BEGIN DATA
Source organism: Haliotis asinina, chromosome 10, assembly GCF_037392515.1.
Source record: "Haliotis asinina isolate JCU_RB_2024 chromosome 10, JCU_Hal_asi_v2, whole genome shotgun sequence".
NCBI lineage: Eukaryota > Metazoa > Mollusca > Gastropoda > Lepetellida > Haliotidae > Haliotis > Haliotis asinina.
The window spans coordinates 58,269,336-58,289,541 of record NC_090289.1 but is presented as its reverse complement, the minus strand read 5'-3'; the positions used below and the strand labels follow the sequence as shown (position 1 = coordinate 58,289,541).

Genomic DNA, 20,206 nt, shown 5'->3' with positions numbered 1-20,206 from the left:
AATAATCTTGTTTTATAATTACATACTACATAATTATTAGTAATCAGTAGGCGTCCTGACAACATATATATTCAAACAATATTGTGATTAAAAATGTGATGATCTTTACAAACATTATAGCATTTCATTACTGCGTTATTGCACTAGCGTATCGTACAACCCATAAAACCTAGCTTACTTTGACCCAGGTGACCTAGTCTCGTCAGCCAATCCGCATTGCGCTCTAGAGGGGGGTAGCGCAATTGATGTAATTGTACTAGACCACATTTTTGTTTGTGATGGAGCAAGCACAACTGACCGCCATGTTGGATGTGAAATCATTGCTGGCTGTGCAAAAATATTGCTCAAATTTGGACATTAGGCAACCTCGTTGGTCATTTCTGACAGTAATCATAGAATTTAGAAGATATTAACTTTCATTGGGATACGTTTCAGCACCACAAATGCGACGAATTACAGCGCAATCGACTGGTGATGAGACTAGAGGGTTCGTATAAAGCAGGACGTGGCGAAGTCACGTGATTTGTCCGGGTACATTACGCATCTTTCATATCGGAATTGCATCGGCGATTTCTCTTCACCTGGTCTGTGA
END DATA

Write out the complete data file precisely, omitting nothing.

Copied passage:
Source organism: Haliotis asinina, chromosome 10, assembly GCF_037392515.1.
Source record: "Haliotis asinina isolate JCU_RB_2024 chromosome 10, JCU_Hal_asi_v2, whole genome shotgun sequence".
NCBI lineage: Eukaryota > Metazoa > Mollusca > Gastropoda > Lepetellida > Haliotidae > Haliotis > Haliotis asinina.
The window spans coordinates 58,269,336-58,289,541 of record NC_090289.1 but is presented as its reverse complement, the minus strand read 5'-3'; the positions used below and the strand labels follow the sequence as shown (position 1 = coordinate 58,289,541).

Genomic DNA, 20,206 nt, shown 5'->3' with positions numbered 1-20,206 from the left:
AATAATCTTGTTTTATAATTACATACTACATAATTATTAGTAATCAGTAGGCGTCCTGACAACATATATATTCAAACAATATTGTGATTAAAAATGTGATGATCTTTACAAACATTATAGCATTTCATTACTGCGTTATTGCACTAGCGTATCGTACAACCCATAAAACCTAGCTTACTTTGACCCAGGTGACCTAGTCTCGTCAGCCAATCCGCATTGCGCTCTAGAGGGGGGTAGCGCAATTGATGTAATTGTACTAGACCACATTTTTGTTTGTGATGGAGCAAGCACAACTGACCGCCATGTTGGATGTGAAATCATTGCTGGCTGTGCAAAAATATTGCTCAAATTTGGACATTAGGCAACCTCGTTGGTCATTTCTGACAGTAATCATAGAATTTAGAAGATATTAACTTTCATTGGGATACGTTTCAGCACCACAAATGCGACGAATTACAGCGCAATCGACTGGTGATGAGACTAGAGGGTTCGTATAAAGCAGGACGTGGCGAAGTCACGTGATTTGTCCGGGTACATTACGCATCTTTCATATCGGAATTGCATCGGCGATTTCTCTTCACCTGGTCTGTGA